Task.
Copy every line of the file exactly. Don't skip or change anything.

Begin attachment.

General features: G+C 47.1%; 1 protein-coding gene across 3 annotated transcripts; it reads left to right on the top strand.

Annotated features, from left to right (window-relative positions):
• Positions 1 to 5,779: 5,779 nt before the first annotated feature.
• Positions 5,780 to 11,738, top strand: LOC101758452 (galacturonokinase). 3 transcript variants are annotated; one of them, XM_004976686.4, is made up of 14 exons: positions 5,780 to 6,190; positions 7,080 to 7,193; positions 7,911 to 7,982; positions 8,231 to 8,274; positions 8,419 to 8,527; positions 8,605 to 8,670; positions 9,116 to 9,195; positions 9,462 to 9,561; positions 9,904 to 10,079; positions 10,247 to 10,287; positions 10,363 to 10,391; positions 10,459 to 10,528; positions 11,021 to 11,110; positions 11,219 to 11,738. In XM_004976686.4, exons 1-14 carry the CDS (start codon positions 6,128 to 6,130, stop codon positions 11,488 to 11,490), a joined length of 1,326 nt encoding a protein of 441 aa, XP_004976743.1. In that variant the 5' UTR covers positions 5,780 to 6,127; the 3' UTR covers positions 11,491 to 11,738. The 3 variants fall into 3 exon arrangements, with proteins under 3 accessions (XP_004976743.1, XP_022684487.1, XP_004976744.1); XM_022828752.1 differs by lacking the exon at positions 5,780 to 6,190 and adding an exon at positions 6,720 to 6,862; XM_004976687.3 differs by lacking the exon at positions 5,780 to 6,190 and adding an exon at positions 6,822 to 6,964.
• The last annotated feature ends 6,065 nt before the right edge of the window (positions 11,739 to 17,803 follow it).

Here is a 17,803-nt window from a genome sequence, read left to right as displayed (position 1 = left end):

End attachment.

General features: G+C 47.1%; 1 protein-coding gene across 3 annotated transcripts; it reads left to right on the top strand.

Annotated features, from left to right (window-relative positions):
• Positions 1 to 5,779: 5,779 nt before the first annotated feature.
• Positions 5,780 to 11,738, top strand: LOC101758452 (galacturonokinase). 3 transcript variants are annotated; one of them, XM_004976686.4, is made up of 14 exons: positions 5,780 to 6,190; positions 7,080 to 7,193; positions 7,911 to 7,982; positions 8,231 to 8,274; positions 8,419 to 8,527; positions 8,605 to 8,670; positions 9,116 to 9,195; positions 9,462 to 9,561; positions 9,904 to 10,079; positions 10,247 to 10,287; positions 10,363 to 10,391; positions 10,459 to 10,528; positions 11,021 to 11,110; positions 11,219 to 11,738. In XM_004976686.4, exons 1-14 carry the CDS (start codon positions 6,128 to 6,130, stop codon positions 11,488 to 11,490), a joined length of 1,326 nt encoding a protein of 441 aa, XP_004976743.1. In that variant the 5' UTR covers positions 5,780 to 6,127; the 3' UTR covers positions 11,491 to 11,738. The 3 variants fall into 3 exon arrangements, with proteins under 3 accessions (XP_004976743.1, XP_022684487.1, XP_004976744.1); XM_022828752.1 differs by lacking the exon at positions 5,780 to 6,190 and adding an exon at positions 6,720 to 6,862; XM_004976687.3 differs by lacking the exon at positions 5,780 to 6,190 and adding an exon at positions 6,822 to 6,964.
• The last annotated feature ends 6,065 nt before the right edge of the window (positions 11,739 to 17,803 follow it).

Here is a 17,803-nt window from a genome sequence, read left to right as displayed (position 1 = left end):